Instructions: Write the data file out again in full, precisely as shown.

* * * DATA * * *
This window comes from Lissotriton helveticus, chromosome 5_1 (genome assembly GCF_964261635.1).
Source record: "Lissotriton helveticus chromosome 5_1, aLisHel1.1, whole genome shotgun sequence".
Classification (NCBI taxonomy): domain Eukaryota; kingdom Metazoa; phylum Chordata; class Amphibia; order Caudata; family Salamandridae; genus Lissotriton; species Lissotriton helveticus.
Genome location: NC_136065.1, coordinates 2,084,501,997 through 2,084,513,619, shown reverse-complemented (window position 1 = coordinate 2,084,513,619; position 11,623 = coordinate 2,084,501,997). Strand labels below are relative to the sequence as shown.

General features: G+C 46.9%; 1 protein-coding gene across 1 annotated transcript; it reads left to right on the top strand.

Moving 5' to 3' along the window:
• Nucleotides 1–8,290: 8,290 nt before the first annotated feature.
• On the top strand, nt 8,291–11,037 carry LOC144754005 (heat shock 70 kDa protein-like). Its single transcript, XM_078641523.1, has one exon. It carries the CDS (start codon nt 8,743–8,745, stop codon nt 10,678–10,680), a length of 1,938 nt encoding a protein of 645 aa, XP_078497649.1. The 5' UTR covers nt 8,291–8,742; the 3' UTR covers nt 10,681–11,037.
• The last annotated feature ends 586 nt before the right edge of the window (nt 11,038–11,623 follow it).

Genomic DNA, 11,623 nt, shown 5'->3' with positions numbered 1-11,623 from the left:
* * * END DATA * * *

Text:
This window comes from Lissotriton helveticus, chromosome 5_1 (genome assembly GCF_964261635.1).
Source record: "Lissotriton helveticus chromosome 5_1, aLisHel1.1, whole genome shotgun sequence".
Classification (NCBI taxonomy): domain Eukaryota; kingdom Metazoa; phylum Chordata; class Amphibia; order Caudata; family Salamandridae; genus Lissotriton; species Lissotriton helveticus.
Genome location: NC_136065.1, coordinates 2,084,501,997 through 2,084,513,619, shown reverse-complemented (window position 1 = coordinate 2,084,513,619; position 11,623 = coordinate 2,084,501,997). Strand labels below are relative to the sequence as shown.

General features: G+C 46.9%; 1 protein-coding gene across 1 annotated transcript; it reads left to right on the top strand.

Moving 5' to 3' along the window:
• Nucleotides 1–8,290: 8,290 nt before the first annotated feature.
• On the top strand, nt 8,291–11,037 carry LOC144754005 (heat shock 70 kDa protein-like). Its single transcript, XM_078641523.1, has one exon. It carries the CDS (start codon nt 8,743–8,745, stop codon nt 10,678–10,680), a length of 1,938 nt encoding a protein of 645 aa, XP_078497649.1. The 5' UTR covers nt 8,291–8,742; the 3' UTR covers nt 10,681–11,037.
• The last annotated feature ends 586 nt before the right edge of the window (nt 11,038–11,623 follow it).

Genomic DNA, 11,623 nt, shown 5'->3' with positions numbered 1-11,623 from the left: